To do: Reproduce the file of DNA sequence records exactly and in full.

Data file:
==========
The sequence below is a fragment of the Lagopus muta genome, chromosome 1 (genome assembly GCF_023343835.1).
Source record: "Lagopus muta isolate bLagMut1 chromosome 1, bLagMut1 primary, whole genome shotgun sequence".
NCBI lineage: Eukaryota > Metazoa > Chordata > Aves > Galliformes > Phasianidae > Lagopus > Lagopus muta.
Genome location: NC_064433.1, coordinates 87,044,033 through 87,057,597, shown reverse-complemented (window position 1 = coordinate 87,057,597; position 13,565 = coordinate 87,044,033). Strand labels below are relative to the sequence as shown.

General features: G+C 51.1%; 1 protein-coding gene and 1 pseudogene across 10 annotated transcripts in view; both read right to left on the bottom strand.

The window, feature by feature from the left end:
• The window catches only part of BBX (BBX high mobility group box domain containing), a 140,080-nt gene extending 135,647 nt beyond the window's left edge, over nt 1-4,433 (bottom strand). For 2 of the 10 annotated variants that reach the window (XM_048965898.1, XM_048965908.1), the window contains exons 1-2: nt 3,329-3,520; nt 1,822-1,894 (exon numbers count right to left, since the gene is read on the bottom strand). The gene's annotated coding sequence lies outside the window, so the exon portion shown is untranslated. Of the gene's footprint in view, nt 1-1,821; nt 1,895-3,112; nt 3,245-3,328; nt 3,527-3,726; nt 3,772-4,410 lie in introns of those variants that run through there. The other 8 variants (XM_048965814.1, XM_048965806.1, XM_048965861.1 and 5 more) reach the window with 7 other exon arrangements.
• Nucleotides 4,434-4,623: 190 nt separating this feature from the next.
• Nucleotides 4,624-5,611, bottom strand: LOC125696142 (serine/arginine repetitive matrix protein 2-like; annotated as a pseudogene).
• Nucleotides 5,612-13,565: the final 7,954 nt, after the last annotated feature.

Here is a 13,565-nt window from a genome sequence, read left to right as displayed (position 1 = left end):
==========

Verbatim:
The sequence below is a fragment of the Lagopus muta genome, chromosome 1 (genome assembly GCF_023343835.1).
Source record: "Lagopus muta isolate bLagMut1 chromosome 1, bLagMut1 primary, whole genome shotgun sequence".
NCBI lineage: Eukaryota > Metazoa > Chordata > Aves > Galliformes > Phasianidae > Lagopus > Lagopus muta.
Genome location: NC_064433.1, coordinates 87,044,033 through 87,057,597, shown reverse-complemented (window position 1 = coordinate 87,057,597; position 13,565 = coordinate 87,044,033). Strand labels below are relative to the sequence as shown.

General features: G+C 51.1%; 1 protein-coding gene and 1 pseudogene across 10 annotated transcripts in view; both read right to left on the bottom strand.

The window, feature by feature from the left end:
• The window catches only part of BBX (BBX high mobility group box domain containing), a 140,080-nt gene extending 135,647 nt beyond the window's left edge, over nt 1-4,433 (bottom strand). For 2 of the 10 annotated variants that reach the window (XM_048965898.1, XM_048965908.1), the window contains exons 1-2: nt 3,329-3,520; nt 1,822-1,894 (exon numbers count right to left, since the gene is read on the bottom strand). The gene's annotated coding sequence lies outside the window, so the exon portion shown is untranslated. Of the gene's footprint in view, nt 1-1,821; nt 1,895-3,112; nt 3,245-3,328; nt 3,527-3,726; nt 3,772-4,410 lie in introns of those variants that run through there. The other 8 variants (XM_048965814.1, XM_048965806.1, XM_048965861.1 and 5 more) reach the window with 7 other exon arrangements.
• Nucleotides 4,434-4,623: 190 nt separating this feature from the next.
• Nucleotides 4,624-5,611, bottom strand: LOC125696142 (serine/arginine repetitive matrix protein 2-like; annotated as a pseudogene).
• Nucleotides 5,612-13,565: the final 7,954 nt, after the last annotated feature.

Here is a 13,565-nt window from a genome sequence, read left to right as displayed (position 1 = left end):